“The difference between the almost right word and the right word is really a large matter. ’tis the difference between the lightning bug and the lightning.” Mark Twain


I'm over at the Internet Cafe today, talking about something ELSE I learned at the Frederick Meijer Gardens last month. Especially in this time of busyness as the school year ends, learn what I learned about ceasing striving - and Being a Human Being.

 I am reminded of your sincere faith, which first lived in your grandmother Lois and 
in your mother Eunice and, I am persuaded, now lives in you also. 1 Timothy 1:5 NIV

Yesterday, our pastor's sermon title was "Godly Mothers." I'm guessing his wasn't the only one with that, or a similar title, on Mother's Day. ;). He preached from 2 Timothy 5, which talks about the influence Timothy's mother and grandmother had on his faith.
And, it got me to thinking. About legacy. Christian legacy in particular.
Since I became a Christian thirteen years ago, I've felt like I was missing something that a LOT of my Christian friends had. You see, many folks I know were raised in Christian homes. Their parents were believers, and their grandparents, and great-grandparents, and so on. They had traditions and examples of how believers act - from BIRTH. To me, it was all new. And a little bit scary.

Sure, I had my own legacy of Judaism. It was pretty cool - and I loved having such an in-depth knowledge of the Old Testament that many of my "gentile" friends did not have.

But still, I wished, for a long time, that I had grown up in a Christian home, and hadn't had to wait until I was in my 30's to find Christ. I didn't have a Eunice, or a Lois, growing up. I wasn't raised on Christian principles.

And I was feeling that again during church, as Pastor Pike talked about folks with that kind of legacy, who often didn't realize how blessed they were. My my head nearly detached from my neck, I was nodding so vigorously.

But then a thought entered my head that changed my perspective.
You may not have a Christian legacy, but you can be part of one.
No, I may not have a Eunice or Lois in my background, but I can BE one - to my children, and my children's children (eventually). My sincere faith can be witnessed, and exhibited, through me, which just might live in my own offspring, and then in theirs.

And that's some serious motivation to live for Him, isn't it?

And, because the ENTIRE time I wrote this post, I had a certain song going through my head, I HAD to share it. :)


Do you have a legacy of Christianity in your family? In what ways have you benefited from it? Have you thought about the blessings of it? If you don't, have you envied people who did? What can YOU do to become a Lois or Eunice to your family - or the younger generation in general?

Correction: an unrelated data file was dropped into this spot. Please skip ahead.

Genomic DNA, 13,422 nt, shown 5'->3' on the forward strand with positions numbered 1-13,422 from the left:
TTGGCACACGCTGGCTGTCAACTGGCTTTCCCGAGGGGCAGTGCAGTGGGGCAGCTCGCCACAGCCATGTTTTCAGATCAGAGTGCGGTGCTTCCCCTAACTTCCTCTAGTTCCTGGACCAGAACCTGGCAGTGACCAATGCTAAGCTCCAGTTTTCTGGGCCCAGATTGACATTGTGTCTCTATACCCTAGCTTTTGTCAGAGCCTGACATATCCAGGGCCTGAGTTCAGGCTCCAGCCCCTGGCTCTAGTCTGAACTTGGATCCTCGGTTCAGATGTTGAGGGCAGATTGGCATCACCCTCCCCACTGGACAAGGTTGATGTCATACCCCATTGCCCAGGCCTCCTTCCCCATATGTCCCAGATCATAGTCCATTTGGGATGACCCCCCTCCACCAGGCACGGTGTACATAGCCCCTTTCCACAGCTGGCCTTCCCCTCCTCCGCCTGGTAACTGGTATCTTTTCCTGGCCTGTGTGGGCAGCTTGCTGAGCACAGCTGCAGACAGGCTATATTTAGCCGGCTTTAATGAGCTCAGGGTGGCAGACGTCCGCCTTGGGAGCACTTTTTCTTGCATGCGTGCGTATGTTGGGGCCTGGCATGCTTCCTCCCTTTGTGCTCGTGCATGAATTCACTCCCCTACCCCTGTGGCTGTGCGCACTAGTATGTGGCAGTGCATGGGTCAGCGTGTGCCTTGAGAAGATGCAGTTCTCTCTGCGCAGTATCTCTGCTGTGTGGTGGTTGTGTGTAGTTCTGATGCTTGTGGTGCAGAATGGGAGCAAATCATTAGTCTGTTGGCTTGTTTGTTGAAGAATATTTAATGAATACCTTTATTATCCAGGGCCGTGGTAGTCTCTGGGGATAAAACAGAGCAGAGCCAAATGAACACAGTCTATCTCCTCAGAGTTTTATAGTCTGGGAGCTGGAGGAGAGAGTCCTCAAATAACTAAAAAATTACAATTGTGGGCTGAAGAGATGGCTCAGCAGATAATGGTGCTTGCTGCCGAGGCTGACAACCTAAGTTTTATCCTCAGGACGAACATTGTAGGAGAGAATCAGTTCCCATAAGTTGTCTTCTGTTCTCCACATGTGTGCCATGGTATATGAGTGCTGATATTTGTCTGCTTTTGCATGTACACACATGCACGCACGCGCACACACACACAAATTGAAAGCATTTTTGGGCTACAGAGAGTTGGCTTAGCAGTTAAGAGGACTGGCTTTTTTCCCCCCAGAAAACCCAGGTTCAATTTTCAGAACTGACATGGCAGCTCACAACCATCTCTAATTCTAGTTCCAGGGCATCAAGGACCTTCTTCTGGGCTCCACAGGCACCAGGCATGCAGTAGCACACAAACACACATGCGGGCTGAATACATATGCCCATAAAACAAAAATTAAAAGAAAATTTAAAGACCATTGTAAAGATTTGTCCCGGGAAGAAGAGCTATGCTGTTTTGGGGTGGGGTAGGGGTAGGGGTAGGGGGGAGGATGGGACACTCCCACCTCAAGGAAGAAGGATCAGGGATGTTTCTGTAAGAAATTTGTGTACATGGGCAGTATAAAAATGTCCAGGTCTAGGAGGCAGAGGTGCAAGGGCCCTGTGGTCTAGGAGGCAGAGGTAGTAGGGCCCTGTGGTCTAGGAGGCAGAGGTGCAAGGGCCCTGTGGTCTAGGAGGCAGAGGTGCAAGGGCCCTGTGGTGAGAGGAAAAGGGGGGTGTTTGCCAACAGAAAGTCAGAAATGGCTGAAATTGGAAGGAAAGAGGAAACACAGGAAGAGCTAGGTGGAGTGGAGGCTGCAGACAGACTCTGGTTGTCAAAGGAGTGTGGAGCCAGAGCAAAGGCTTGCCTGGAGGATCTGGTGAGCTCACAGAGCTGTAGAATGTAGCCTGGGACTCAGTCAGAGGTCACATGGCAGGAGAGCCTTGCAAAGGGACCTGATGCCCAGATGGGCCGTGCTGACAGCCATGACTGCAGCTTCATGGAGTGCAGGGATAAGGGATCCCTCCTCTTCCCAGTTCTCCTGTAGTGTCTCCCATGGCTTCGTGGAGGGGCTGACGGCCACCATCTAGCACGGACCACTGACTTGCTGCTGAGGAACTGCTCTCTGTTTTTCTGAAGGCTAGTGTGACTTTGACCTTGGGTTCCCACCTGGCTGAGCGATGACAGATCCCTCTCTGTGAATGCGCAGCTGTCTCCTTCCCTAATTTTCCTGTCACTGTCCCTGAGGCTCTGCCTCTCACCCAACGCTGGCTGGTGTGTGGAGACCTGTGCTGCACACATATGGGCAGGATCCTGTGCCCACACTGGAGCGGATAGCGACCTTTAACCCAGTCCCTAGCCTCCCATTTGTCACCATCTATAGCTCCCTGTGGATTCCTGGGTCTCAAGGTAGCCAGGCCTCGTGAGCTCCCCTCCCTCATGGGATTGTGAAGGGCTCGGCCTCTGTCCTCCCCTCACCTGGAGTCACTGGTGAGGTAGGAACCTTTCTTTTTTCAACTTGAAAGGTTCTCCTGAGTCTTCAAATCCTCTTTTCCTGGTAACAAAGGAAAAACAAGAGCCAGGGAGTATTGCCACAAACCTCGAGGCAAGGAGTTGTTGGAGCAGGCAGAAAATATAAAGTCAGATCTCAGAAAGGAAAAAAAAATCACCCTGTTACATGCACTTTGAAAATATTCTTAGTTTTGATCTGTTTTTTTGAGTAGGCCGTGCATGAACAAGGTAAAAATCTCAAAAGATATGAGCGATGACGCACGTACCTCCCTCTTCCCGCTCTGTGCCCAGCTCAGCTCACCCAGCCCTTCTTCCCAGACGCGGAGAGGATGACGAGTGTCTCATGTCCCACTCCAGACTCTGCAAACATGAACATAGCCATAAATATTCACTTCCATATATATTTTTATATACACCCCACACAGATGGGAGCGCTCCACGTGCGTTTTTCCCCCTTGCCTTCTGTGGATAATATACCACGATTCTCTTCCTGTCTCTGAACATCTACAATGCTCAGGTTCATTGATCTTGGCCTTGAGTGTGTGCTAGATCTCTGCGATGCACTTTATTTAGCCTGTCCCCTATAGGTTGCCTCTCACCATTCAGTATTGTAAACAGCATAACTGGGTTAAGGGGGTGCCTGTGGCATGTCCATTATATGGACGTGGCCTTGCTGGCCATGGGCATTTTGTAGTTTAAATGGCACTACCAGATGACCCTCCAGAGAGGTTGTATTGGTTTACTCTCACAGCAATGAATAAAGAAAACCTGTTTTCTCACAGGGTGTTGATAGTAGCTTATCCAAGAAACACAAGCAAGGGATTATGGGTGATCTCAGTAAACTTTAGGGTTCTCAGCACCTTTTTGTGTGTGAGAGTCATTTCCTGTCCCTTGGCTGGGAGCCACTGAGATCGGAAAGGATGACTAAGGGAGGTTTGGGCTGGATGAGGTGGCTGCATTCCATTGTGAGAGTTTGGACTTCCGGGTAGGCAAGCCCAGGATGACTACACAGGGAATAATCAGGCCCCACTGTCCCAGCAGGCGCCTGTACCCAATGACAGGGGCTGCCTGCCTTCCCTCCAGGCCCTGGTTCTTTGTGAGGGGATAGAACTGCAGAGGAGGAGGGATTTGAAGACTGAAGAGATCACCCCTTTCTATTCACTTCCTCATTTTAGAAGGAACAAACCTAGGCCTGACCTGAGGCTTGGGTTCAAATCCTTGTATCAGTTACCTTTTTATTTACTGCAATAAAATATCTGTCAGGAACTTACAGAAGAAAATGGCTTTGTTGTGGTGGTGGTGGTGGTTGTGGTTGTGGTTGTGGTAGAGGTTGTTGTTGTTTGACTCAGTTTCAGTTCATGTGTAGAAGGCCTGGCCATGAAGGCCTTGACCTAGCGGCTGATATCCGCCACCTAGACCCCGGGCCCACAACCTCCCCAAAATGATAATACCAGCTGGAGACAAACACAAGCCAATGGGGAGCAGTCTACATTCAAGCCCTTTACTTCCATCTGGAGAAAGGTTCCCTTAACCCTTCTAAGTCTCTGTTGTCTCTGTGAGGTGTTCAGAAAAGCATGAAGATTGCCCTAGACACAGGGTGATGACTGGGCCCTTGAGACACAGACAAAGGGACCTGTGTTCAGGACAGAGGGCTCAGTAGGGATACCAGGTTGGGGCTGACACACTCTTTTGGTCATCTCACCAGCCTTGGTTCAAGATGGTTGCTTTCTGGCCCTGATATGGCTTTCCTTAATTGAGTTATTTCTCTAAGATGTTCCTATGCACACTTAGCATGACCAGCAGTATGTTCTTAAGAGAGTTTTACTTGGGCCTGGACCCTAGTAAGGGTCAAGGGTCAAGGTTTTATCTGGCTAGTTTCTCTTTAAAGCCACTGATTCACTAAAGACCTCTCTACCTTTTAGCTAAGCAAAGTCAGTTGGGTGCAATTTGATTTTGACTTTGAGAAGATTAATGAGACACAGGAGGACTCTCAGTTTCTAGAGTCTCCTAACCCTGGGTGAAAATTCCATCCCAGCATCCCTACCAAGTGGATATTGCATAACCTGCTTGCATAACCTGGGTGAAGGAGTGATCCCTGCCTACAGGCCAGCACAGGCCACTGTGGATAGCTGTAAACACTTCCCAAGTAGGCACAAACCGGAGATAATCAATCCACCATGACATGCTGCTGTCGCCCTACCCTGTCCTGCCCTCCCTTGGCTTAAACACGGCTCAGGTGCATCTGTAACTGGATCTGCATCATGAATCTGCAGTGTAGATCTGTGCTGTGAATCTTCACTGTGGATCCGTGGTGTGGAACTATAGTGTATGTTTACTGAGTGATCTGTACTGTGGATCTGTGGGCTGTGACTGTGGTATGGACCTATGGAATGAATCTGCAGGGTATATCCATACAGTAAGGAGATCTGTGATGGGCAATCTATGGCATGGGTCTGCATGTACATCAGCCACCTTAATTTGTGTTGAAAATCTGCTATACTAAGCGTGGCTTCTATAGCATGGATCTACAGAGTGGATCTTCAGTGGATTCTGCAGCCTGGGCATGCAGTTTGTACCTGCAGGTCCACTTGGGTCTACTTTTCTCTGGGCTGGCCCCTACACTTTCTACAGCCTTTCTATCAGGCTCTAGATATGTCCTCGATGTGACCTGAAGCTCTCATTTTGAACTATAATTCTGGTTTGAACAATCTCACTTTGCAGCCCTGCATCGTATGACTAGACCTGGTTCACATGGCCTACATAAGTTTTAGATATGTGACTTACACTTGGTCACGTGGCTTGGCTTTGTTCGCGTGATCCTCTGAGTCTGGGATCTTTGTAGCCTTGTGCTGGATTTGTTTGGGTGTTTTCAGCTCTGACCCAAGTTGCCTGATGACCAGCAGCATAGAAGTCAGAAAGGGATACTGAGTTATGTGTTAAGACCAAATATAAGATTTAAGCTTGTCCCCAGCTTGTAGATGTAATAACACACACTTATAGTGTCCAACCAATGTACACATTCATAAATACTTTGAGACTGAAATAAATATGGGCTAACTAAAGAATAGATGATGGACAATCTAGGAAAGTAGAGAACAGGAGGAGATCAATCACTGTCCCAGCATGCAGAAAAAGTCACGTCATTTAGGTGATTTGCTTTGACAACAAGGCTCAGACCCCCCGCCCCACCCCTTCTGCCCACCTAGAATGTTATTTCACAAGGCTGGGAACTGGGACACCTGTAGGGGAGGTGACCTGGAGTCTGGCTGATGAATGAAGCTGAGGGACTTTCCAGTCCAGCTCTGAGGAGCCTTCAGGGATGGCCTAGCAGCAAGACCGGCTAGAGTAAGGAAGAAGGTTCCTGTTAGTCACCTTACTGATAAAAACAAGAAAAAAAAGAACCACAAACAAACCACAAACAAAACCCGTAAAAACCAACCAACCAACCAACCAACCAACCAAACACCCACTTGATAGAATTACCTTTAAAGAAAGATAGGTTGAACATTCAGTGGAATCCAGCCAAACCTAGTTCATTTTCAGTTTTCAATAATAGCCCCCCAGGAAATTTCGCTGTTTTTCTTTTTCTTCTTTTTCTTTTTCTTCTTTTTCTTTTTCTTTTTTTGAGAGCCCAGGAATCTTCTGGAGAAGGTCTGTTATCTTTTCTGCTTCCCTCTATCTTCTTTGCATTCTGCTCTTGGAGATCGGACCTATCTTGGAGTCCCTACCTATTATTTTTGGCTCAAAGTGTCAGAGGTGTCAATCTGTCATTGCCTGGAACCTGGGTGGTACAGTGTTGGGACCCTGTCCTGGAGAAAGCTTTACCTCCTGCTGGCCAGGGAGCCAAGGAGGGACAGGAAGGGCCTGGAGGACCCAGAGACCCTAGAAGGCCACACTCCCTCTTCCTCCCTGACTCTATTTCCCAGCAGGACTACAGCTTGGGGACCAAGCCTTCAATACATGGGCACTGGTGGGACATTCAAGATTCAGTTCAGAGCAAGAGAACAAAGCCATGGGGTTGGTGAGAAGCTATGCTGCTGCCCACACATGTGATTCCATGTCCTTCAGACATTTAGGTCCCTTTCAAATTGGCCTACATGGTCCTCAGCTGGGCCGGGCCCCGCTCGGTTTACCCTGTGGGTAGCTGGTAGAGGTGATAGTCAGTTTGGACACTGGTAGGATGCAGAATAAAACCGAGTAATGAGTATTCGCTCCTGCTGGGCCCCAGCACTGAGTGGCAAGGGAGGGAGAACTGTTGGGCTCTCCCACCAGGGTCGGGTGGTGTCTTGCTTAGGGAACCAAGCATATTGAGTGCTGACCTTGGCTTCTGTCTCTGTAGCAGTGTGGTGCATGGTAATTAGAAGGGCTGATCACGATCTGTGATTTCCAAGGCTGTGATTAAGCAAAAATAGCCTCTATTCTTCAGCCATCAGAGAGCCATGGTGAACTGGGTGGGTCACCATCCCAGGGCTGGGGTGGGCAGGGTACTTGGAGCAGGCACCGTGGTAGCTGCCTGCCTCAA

Comment below, and/ or stop by Living by Grace and we can chat a bit!
Traveling Rough Roads With God's Strength


  1. Yes, I do have a rich Christian legacy. Although I didn't really appreciate it was I was young, the older I get the more grateful I am to have been raised with a solid Biblical foundation. That foundation has helped me to weather the storms of life. Although I have strayed from it, it has always been the beacon to help me find my way home.

  2. Great reminder, Joanne! My husband and I try, although I know we could do so much better. However, one thing we've always done is serve as a family. The other night as my daughter and I were driving home from church after having done a "bus ministry" my daughter and I had a lengthy conversation--about the kids on the bus, God's love for them, His plan for us to reach out to them.

    I was blessed to hear her views, her deep love for the kids on the buss--that she'd caught the vision, the passion.

    Then I thought about how initially, I considered asking someone to take her home on bus nights.

    To explain bus nights, our church picks kids up from local apts and a mobile home park. it's grown into a beautiful way to minister to kids who might not otherwise get to church.

    But we get done late, my daughter has school the next day, and she gets migraines when over tired.

    But I had her come with me, and looking back, I'm so glad! It changed her perspective, stirred her heart, showed her simply ways to reach out, and perhaps even sparked a life-long love for outreach.

  3. While I was blessed with both a Eunice and Lois, I love this reminder that it is up to each one of us to be one for the next generation--and the next! Thanks, Jo! Hugs!


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